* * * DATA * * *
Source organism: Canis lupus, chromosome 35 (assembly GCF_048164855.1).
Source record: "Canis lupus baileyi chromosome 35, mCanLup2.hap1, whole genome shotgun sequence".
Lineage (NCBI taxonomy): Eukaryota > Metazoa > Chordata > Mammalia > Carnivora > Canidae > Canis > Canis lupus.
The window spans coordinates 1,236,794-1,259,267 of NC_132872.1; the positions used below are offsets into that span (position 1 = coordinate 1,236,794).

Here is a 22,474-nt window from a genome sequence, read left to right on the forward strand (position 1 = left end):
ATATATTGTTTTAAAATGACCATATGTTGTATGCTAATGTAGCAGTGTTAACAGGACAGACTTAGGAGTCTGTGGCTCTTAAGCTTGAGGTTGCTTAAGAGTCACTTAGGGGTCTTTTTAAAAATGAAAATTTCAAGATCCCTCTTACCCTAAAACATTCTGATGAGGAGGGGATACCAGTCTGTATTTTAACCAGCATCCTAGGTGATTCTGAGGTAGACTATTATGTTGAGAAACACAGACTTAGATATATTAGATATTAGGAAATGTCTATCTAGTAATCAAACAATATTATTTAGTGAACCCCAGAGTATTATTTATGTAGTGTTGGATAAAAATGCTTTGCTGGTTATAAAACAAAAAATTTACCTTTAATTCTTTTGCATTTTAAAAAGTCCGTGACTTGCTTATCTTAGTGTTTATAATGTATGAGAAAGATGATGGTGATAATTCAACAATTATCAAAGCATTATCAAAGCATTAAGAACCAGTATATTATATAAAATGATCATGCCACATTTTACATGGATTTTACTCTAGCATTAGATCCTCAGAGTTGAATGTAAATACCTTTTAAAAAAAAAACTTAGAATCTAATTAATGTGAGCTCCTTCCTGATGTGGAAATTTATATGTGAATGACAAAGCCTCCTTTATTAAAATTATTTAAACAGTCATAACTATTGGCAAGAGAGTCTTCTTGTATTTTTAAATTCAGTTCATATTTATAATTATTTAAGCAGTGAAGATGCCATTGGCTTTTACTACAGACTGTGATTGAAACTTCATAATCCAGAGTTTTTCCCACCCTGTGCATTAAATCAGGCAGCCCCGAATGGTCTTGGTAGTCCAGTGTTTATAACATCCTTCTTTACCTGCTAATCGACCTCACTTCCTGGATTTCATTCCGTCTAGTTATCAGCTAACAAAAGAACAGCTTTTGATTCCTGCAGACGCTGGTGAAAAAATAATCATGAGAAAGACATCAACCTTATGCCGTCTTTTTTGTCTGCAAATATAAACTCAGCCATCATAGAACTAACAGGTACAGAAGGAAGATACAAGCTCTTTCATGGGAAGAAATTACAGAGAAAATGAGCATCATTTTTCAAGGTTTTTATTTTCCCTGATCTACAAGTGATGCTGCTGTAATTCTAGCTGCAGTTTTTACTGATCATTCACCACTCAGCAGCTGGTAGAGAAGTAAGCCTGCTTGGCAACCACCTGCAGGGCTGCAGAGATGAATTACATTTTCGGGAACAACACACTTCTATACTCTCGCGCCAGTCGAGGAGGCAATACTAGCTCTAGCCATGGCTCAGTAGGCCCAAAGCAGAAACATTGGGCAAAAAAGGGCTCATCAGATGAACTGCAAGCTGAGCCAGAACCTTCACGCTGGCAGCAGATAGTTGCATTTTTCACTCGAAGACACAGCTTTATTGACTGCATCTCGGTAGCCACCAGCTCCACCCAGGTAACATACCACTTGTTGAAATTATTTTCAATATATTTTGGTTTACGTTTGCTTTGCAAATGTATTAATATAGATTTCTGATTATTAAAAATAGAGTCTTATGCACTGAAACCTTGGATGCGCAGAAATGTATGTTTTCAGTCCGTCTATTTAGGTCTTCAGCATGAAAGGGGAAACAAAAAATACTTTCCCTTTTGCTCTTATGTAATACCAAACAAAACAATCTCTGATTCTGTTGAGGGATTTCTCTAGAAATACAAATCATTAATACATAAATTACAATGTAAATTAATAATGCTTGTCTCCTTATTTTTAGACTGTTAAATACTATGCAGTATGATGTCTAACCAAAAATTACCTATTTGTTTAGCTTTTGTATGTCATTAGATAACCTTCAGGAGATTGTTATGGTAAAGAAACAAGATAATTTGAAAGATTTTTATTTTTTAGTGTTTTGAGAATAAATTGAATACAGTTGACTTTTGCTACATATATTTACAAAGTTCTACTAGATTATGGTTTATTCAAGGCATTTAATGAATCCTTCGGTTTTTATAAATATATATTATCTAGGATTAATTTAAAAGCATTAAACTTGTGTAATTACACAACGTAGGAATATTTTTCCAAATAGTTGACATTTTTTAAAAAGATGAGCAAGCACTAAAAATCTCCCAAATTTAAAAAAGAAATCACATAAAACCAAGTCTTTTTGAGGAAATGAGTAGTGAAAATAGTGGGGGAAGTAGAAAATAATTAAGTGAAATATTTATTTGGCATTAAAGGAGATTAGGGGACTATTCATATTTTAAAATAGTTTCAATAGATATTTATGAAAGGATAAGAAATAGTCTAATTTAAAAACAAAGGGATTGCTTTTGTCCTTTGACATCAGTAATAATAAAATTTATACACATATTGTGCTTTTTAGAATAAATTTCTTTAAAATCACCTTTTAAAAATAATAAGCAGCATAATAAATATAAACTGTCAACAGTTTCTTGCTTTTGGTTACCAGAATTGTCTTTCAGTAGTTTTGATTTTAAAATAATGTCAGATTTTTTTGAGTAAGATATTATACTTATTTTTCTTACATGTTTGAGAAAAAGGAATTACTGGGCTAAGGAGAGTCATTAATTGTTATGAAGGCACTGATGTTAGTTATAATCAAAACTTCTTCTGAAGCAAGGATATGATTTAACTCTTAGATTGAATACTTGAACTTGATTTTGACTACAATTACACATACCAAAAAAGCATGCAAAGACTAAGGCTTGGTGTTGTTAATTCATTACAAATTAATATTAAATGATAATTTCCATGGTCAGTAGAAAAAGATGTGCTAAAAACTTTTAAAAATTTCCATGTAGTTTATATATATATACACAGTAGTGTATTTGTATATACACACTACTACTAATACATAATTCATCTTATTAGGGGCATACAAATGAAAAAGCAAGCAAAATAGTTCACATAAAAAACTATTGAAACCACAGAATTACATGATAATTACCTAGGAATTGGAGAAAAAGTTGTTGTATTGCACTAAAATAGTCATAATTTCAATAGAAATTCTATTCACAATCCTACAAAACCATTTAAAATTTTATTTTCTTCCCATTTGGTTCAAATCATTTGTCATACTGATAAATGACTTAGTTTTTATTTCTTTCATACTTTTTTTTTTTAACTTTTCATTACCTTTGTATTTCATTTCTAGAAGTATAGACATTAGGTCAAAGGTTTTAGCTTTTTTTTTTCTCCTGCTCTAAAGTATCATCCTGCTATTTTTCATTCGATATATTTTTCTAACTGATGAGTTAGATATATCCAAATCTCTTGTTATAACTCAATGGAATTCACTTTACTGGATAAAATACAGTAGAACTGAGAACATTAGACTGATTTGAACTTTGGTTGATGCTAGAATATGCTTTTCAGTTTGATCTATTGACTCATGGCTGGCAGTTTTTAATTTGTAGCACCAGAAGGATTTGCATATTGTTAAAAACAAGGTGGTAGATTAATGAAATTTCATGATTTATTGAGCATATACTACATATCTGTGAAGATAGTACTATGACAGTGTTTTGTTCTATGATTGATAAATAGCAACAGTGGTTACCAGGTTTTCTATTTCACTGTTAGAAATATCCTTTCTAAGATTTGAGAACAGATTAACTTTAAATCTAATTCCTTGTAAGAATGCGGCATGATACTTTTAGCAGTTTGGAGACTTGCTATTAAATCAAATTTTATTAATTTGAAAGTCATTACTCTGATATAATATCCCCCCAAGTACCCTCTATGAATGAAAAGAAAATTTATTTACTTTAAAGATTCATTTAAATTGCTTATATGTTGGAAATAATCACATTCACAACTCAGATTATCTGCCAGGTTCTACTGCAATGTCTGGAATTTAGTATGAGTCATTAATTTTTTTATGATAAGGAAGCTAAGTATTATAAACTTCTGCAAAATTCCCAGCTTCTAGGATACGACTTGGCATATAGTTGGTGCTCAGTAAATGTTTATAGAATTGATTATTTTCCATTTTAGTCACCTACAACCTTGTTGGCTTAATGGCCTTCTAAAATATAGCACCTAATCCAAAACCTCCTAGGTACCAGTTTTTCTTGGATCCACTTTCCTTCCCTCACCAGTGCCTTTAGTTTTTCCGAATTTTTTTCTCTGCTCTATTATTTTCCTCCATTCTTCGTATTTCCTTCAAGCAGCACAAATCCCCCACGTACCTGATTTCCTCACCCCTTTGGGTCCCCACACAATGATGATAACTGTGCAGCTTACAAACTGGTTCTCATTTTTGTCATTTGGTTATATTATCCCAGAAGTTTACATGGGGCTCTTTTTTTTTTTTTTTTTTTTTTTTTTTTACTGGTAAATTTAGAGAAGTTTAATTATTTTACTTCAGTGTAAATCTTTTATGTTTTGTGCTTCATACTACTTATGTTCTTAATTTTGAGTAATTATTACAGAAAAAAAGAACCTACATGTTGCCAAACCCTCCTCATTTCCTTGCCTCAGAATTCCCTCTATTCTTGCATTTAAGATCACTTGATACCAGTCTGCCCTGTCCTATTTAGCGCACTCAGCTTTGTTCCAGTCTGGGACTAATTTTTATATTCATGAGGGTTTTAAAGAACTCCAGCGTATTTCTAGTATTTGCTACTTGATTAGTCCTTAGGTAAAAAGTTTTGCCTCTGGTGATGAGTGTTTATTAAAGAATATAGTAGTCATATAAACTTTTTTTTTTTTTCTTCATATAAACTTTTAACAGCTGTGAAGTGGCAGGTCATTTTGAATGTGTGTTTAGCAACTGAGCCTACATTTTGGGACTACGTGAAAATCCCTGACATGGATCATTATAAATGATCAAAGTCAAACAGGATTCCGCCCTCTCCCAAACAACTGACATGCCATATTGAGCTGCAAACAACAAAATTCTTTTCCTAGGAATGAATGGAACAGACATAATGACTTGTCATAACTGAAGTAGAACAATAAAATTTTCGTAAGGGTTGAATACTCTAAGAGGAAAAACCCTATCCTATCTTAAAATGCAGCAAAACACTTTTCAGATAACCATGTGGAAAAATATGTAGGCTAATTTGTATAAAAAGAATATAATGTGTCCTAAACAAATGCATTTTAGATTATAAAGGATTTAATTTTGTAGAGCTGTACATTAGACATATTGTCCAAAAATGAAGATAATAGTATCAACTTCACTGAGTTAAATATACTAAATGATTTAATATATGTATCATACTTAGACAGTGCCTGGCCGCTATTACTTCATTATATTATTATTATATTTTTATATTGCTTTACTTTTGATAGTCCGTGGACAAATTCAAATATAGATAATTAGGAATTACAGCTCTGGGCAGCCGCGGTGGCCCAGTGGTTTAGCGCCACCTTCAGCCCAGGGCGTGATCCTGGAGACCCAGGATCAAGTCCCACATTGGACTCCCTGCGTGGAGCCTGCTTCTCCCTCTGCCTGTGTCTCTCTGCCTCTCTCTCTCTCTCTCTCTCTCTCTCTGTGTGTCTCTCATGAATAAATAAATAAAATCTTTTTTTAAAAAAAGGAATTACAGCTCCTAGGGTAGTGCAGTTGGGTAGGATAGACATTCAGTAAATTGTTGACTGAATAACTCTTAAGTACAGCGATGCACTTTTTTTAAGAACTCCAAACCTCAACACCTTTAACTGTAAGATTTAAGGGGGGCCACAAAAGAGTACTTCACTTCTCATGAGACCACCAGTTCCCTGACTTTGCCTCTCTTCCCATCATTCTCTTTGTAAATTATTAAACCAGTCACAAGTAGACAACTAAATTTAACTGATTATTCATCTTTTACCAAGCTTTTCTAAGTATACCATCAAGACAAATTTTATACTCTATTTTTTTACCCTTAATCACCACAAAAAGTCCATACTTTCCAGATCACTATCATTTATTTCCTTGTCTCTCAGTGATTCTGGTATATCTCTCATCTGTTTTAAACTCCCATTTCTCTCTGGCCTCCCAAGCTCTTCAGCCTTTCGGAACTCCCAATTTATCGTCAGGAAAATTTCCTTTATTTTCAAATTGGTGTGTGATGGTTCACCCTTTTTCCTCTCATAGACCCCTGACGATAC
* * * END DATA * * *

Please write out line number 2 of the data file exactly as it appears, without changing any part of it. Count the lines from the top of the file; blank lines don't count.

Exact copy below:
Source record: "Canis lupus baileyi chromosome 35, mCanLup2.hap1, whole genome shotgun sequence".